Mayco member for Human Settlements Malusi Booi writes that the City of Cape Town refutes the claim that its housing programme has collapsed. Picture: Brendan Magaar/African News Agency(ANA)
Mayco member for Human Settlements Malusi Booi writes that the City of Cape Town refutes the claim that its housing programme has collapsed. Picture: Brendan Magaar/African News Agency(ANA)

‘Good’ party politicking over City of Cape Town’s housing provision is spreading misinformation

By Opinion Time of article published Oct 21, 2021

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by Malusi Booi

The article “City of Cape Town and the Western Cape government slammed for 'weak' housing programme” (Cape Argus, October 14) contains a lot of misinformation.

The City refutes the claim that its housing programme “has collapsed”. This is politicking at its best by Good and the seemingly aligned Facebook group Stop CoCT, the latter especially is not an authority on the South African housing regime.

Between 2015 and 2020, the City enabled over 100 000 housing opportunities across the metro, with roughly half built by the private sector, and the remainder by the City and Western Cape Government.

The City’s new Human Settlements Strategy aims to enable up to 30 000 more opportunities per year, mainly to be delivered by the private sector.

More than 13 300 housing opportunities are currently under construction, with a further 8 000 in the construction tender phase, and 37 500 opportunities in the planning stage as at June 2021. The bulk of these housing projects are being developed on well-located land.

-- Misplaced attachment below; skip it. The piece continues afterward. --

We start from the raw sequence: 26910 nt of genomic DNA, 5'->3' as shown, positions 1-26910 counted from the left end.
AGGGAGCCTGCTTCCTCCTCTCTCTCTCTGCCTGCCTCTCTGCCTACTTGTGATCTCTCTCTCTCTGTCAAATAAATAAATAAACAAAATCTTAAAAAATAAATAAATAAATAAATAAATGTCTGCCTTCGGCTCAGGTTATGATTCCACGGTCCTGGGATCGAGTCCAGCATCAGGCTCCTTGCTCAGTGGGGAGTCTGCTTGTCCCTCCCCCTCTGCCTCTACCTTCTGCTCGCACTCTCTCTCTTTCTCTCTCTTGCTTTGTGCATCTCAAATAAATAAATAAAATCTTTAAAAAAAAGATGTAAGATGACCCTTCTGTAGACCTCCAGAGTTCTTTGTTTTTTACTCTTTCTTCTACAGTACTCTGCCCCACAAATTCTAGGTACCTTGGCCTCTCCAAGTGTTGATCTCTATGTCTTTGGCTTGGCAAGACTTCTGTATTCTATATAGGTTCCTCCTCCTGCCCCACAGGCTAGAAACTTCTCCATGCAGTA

Furthermore, it is a lie that City social housing projects in the Cape Town inner city have been cancelled.

There are approximately 2 000 social housing units already in the pipeline for the central Cape Town area and 2 500 along the Voortrekker Corridor and near important economic nodes nearing completion or commencement of construction.

There are approximately 6 500 units currently in Cape Town’s overall social housing pipeline and around 50 land parcels city-wide with ongoing investigation into various opportunities.

The housing delivery performance in Cape Town has little to do with the City’s former Transport and Development Authority (TDA) which was then led by Mr Herron – much has changed since.

The biggest direct impact on housing delivery is the economy and the more recent impact of Covid-19, failing and outdated national government frameworks for housing delivery (where Mr Herron’s leader serves in the national government cabinet), diminishing grants and rising building costs.

The demand for affordable housing in Cape Town, as in other cities in South Africa, is acute. There are currently more than 340 000 applicants with a waiting status registered with the City’s Housing Needs Register.

It must be noted the register is not static – as opportunities are awarded to beneficiaries, they are removed from the database, and new beneficiaries are added. So to send out misinformation that this database is not managed with the utmost care, is completely unacceptable.

* Councillor Malusi Booi, Mayoral Committee Member for Human Settlements, City of Cape Town.

** The views expressed here are not necessarily those of Independent Media.

Cape Argus

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